Prized Possessions

Homeless in Houston share their most important objects.

Not long ago, he shelled out over half of one of his disability checks to help fund what is now his favorite possession: a picture of his daughter Kay in her deep blue high school graduation robes. He said he sent her $400 as a gift shortly before the photo was taken, and added that his money went toward clothing her for that photo. "That was money real well-spent," he said, beaming.

"And she's in college now over in Beaumont," he said.

"Say, is this gonna be in the paper?" he asked. "Really? Maybe she will finally have something to be proud of me about now!"

Chandler
John 3:16 medallion

A sensitive young man from Pittsburgh who somewhat resembled the young Laurence Fishburne, Chandler said celebrating the Steelers' last Super Bowl win sent him on a downward spiral that landed him in the streets.

He cadged a dollar off of us on Main near Preston Street. After hearing we were journalists, with no preamble Chandler asked us about the latest developments in the recent case of Jonathan Foster, the 12-year-old who was kidnapped on Christmas Eve and whose burned body was later found in a Northside ditch. Chandler was absolutely haunted by the case — he said it had been keeping him awake nights. He was enormously relieved that the killing could have been the result of a drug debt. "That's still evil, but not the kind of evil that is just plain mean," he said.

He took us to his sleeping place, a spot on the sidewalk under an air vent around the corner, and there he told us of his prized possession — one he no longer owned.

It was a John 3:16 medallion, and it had been given to him by an outreach worker. "This guy handed it to me and told me the Lord had a plan for me and never to lose the medallion," Chandler said.

And then Chandler lost it. For days he was consumed by what he saw as an overwhelming setback. The one thing he loved — indeed he now claims it was the only object he had ever loved in his whole life — was gone.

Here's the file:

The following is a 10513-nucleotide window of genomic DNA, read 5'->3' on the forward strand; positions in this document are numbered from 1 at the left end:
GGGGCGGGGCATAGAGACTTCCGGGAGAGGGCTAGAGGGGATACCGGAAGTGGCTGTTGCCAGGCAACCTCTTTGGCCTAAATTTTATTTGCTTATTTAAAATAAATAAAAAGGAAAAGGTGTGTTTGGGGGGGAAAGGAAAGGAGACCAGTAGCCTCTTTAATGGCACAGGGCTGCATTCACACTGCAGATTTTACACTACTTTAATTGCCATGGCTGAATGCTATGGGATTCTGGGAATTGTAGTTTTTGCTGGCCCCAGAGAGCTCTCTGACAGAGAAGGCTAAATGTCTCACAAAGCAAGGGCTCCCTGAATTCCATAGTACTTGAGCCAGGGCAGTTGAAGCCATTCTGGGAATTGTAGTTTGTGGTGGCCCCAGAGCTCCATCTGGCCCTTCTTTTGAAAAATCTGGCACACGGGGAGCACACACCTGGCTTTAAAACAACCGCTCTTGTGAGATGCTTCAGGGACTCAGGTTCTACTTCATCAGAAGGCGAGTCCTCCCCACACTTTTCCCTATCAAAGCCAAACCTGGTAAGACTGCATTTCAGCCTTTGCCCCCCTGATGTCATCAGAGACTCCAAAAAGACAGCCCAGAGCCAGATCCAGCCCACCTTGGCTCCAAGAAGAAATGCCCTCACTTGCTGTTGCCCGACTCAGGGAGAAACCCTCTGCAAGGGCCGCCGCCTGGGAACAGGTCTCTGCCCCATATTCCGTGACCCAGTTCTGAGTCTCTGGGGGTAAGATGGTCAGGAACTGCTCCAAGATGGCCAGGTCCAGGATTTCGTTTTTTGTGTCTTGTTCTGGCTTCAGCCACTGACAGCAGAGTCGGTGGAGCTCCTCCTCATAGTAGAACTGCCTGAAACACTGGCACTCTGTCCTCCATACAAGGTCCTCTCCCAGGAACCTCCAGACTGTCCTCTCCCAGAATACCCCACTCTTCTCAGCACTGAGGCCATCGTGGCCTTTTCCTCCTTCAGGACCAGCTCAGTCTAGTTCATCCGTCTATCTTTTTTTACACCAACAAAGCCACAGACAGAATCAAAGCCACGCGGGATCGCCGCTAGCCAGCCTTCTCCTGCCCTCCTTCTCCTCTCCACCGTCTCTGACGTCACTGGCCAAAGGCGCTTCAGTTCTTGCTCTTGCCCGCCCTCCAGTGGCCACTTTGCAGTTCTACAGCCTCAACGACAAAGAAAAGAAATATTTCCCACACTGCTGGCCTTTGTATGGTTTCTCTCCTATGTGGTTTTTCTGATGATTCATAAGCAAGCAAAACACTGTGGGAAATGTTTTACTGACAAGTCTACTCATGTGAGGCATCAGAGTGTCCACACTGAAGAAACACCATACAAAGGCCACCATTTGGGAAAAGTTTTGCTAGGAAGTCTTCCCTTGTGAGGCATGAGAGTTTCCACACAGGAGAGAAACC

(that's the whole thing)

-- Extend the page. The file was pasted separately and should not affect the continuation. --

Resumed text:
And then one day he finally found relief, if not the medallion. "I realized it wasn't the coin that mattered, but the message," he said. "That's something nobody can take away from me. It's within me."

He had finally learned to forgive himself. Chandler is all about asking for forgiveness, a concept he distinguishes from merely apologizing. "What does it mean to tell someone you're sorry?" he asked. "I know you're sorry. Ask me to forgive you. That's some real Old Testament stuff there. You can have that for free and carry it around for life."

Richard
Transistor radio lanyard

We found Richard as he was eating his lunch on the sidewalk near the back of the downtown HPD headquarters. Cool Ranch Doritos flecked his abundantly Tolstoyan beard, and his skin was so brown and wizened, you could only guess as to his ethnicity — he could have been white, Hispanic or black.

All our questions were answered with absolute economy. He'd been on the street for 20 years, he thought, and was once a bricklayer. Not long ago he found a little lanyard transistor radio in the trash, and he just loves it. He wears it around his neck and stuffs the earphones in his ears and listens to all kinds of music now: country, rock and roll, and classical. Such radios can be bought for $6 or so; if you're looking to go out and do some random acts of kindness, handing out a dozen or so of these some dreary day on skid row might make you and quite a few recipients much happier.

Jerry Howell
His heart

Astride a battered one-speed bike, laden with a bedroll and backpack, there rode Jerry Howell, a vision out of the Reconstruction-era Piney Woods backcountry. His lined face was all but hidden behind a billowing, snow-white Confederate general's beard, and his long, lank salt-and-pepper hair hung beneath a bright red cap that read "I Jesus."

He wanted to fill his water bottle at the fountain in the County Administration building at Main and Preston, but he took a few minutes to share his peculiar theology with us, his eyes afire when he talked about Jesus, and twinkling when he discussed a supernatural being unique to his own experience: a man named Rah-Rool.

He told us his heart was his prize possession, for it contained his love of Jesus, best exemplified by what he described as "the seven words that God hummed in the Bible." Though more than seven words, in rolling deep East Texas preacher cadence, he could recite the King James version of 1 John 4:2-4 from memory and with utter conviction. It begins like this: "Hereby know ye the Spirit of God: Every spirit that confesseth that Jesus Christ is come in the flesh is of God..."

And then there is the matter of Rah-Rool. Where the Internet has Chuck Norris, Howell has Rah-Rool, the Renaissance Man's Renaissance Man: a builder who puts Gerald Hines to shame, the lawman Wyatt Earp dreamed of being and a guy whose wealth makes Warren Buffett look like a low-level north Jersey loan shark by comparison.

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19 comments
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Michael Belmares
Michael Belmares

John CatesU.S. Army beret

This man has harassed KPFT 90.1 repeatedly in the past. I find it strangely unsettling that he snake his way into the columns of this paper.

Sralph
Sralph